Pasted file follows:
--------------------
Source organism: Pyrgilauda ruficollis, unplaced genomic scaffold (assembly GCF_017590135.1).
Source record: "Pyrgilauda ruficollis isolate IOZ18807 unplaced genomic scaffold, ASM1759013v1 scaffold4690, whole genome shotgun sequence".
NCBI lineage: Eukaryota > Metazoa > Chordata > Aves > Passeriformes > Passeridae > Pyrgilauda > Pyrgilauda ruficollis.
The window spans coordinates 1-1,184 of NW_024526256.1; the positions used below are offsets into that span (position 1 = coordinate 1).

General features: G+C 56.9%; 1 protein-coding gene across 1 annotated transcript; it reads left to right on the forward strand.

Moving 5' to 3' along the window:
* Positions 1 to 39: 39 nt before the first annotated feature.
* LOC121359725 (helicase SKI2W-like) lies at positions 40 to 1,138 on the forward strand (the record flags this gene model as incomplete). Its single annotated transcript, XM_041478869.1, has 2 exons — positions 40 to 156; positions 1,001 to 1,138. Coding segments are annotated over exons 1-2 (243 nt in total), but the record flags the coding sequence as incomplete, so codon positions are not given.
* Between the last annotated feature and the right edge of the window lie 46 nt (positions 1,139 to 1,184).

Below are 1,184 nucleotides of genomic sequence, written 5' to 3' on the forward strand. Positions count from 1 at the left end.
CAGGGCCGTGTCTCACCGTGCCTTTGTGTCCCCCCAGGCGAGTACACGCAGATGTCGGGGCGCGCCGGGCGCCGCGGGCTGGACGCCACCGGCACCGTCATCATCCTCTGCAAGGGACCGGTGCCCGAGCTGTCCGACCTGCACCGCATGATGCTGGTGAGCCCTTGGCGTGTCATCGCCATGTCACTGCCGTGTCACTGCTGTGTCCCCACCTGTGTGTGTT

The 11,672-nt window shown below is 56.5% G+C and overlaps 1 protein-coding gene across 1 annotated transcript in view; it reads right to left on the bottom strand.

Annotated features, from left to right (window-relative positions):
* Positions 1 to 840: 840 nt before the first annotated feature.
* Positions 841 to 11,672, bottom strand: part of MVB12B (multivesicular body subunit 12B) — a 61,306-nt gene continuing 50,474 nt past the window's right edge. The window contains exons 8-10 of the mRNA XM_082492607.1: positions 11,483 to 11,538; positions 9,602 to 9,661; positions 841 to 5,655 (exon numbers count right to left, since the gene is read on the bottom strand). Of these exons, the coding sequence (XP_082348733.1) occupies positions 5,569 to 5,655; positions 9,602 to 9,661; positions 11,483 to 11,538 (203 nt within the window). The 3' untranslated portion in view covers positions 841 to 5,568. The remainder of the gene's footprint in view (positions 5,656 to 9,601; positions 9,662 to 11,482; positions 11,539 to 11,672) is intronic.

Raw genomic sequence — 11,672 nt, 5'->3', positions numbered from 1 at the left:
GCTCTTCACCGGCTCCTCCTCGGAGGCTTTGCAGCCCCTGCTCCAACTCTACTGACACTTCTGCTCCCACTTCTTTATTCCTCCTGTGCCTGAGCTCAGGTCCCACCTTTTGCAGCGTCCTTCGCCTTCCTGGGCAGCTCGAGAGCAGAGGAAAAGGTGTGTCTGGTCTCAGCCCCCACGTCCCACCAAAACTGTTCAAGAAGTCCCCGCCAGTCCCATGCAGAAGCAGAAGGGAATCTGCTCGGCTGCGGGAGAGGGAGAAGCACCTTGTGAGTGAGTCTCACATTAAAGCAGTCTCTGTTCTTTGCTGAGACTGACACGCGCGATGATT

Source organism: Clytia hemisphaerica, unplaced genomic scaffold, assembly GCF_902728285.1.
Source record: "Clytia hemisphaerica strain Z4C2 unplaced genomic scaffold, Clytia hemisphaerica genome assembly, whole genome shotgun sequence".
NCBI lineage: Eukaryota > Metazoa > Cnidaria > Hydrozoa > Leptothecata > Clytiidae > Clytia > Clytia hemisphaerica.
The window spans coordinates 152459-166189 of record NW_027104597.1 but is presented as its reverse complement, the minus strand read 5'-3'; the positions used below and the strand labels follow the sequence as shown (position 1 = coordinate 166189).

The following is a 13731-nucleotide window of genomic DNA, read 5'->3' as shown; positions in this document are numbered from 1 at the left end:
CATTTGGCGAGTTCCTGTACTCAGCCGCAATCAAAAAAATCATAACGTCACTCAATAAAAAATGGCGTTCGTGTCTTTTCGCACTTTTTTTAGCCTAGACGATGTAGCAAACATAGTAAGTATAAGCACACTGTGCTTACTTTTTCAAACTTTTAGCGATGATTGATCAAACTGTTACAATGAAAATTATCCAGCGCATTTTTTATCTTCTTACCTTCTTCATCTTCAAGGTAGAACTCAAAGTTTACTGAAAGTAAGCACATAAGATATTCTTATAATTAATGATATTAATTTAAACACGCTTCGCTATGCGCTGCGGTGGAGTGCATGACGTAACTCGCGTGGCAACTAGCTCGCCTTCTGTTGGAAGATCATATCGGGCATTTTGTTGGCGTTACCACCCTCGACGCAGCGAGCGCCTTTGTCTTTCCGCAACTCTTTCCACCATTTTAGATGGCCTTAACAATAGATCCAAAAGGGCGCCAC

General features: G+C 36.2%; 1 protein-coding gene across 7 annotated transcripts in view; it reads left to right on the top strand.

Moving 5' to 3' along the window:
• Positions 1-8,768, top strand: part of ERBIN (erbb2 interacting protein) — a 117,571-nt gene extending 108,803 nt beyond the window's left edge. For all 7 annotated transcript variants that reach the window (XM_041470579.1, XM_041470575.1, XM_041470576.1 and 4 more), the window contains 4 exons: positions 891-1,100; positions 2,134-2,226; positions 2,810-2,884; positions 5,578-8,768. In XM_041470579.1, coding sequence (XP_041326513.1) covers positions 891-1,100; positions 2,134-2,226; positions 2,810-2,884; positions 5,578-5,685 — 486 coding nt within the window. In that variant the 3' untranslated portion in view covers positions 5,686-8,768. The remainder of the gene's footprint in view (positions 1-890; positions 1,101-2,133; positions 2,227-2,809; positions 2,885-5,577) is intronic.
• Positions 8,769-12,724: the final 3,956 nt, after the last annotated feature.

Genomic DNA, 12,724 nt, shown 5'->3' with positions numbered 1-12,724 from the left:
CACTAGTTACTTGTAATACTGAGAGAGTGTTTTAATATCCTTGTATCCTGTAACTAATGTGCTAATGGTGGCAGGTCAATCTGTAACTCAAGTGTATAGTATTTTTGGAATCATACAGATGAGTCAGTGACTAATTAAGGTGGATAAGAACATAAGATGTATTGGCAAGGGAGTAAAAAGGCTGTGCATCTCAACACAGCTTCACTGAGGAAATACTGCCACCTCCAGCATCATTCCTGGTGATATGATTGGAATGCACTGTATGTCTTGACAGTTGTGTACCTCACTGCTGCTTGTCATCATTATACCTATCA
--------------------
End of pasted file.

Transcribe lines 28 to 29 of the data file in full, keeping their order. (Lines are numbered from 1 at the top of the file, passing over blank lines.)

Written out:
Genomic DNA, 12,724 nt, shown 5'->3' with positions numbered 1-12,724 from the left:
CACTAGTTACTTGTAATACTGAGAGAGTGTTTTAATATCCTTGTATCCTGTAACTAATGTGCTAATGGTGGCAGGTCAATCTGTAACTCAAGTGTATAGTATTTTTGGAATCATACAGATGAGTCAGTGACTAATTAAGGTGGATAAGAACATAAGATGTATTGGCAAGGGAGTAAAAAGGCTGTGCATCTCAACACAGCTTCACTGAGGAAATACTGCCACCTCCAGCATCATTCCTGGTGATATGATTGGAATGCACTGTATGTCTTGACAGTTGTGTACCTCACTGCTGCTTGTCATCATTATACCTATCA